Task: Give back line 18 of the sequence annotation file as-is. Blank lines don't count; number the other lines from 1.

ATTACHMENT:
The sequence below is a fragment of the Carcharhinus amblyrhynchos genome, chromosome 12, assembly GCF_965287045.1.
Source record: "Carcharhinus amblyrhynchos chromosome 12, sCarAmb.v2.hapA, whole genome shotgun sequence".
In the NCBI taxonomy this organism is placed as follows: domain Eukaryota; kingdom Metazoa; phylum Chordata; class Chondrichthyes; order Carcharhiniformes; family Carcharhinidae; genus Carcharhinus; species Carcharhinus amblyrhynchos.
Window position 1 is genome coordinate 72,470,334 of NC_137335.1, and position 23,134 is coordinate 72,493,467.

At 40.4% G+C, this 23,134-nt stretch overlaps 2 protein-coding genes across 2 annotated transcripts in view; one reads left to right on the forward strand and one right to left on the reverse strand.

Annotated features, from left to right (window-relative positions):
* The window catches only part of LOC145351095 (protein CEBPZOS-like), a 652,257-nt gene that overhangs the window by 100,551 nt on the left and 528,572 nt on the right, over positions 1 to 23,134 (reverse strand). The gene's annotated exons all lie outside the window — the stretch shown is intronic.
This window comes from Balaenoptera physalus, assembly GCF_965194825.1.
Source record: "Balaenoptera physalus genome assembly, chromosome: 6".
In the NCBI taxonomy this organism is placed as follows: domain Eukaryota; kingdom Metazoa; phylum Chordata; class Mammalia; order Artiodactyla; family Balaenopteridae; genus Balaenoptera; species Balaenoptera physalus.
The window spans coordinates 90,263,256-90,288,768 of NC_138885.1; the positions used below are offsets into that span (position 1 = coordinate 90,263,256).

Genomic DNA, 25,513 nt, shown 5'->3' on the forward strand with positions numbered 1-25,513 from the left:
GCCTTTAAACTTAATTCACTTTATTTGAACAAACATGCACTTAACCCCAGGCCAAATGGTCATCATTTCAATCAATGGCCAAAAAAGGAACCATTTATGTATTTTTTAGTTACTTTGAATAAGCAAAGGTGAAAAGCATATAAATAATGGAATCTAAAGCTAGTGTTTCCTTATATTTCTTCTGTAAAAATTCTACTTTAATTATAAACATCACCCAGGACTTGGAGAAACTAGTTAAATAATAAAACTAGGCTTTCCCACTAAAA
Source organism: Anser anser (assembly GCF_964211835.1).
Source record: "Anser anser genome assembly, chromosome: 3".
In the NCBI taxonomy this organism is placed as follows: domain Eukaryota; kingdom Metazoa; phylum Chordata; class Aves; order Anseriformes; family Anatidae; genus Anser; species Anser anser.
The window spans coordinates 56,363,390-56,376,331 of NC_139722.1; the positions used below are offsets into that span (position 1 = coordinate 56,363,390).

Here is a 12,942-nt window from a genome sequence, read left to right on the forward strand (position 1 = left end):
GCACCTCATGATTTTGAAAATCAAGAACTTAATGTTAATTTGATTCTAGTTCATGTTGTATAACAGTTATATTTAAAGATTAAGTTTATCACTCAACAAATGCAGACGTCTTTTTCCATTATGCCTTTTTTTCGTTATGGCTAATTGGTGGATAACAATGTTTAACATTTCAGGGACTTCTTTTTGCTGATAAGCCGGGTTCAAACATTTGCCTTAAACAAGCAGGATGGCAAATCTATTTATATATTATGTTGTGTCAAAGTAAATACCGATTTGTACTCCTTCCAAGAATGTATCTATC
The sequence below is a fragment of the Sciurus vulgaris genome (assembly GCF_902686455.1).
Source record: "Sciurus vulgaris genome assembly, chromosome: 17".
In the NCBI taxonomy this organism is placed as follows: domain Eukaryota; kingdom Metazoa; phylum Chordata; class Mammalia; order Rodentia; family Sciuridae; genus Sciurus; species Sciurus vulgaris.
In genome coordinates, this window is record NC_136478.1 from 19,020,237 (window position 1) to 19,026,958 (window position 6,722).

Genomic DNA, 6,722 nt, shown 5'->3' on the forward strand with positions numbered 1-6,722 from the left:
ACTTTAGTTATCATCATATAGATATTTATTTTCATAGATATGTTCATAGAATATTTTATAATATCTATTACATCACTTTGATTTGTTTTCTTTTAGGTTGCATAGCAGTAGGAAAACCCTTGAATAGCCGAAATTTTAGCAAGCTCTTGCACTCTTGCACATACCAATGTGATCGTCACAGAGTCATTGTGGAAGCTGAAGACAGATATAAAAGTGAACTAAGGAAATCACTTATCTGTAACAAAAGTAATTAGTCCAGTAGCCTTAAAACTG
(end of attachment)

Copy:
Here is a 12,942-nt window from a genome sequence, read left to right on the forward strand (position 1 = left end):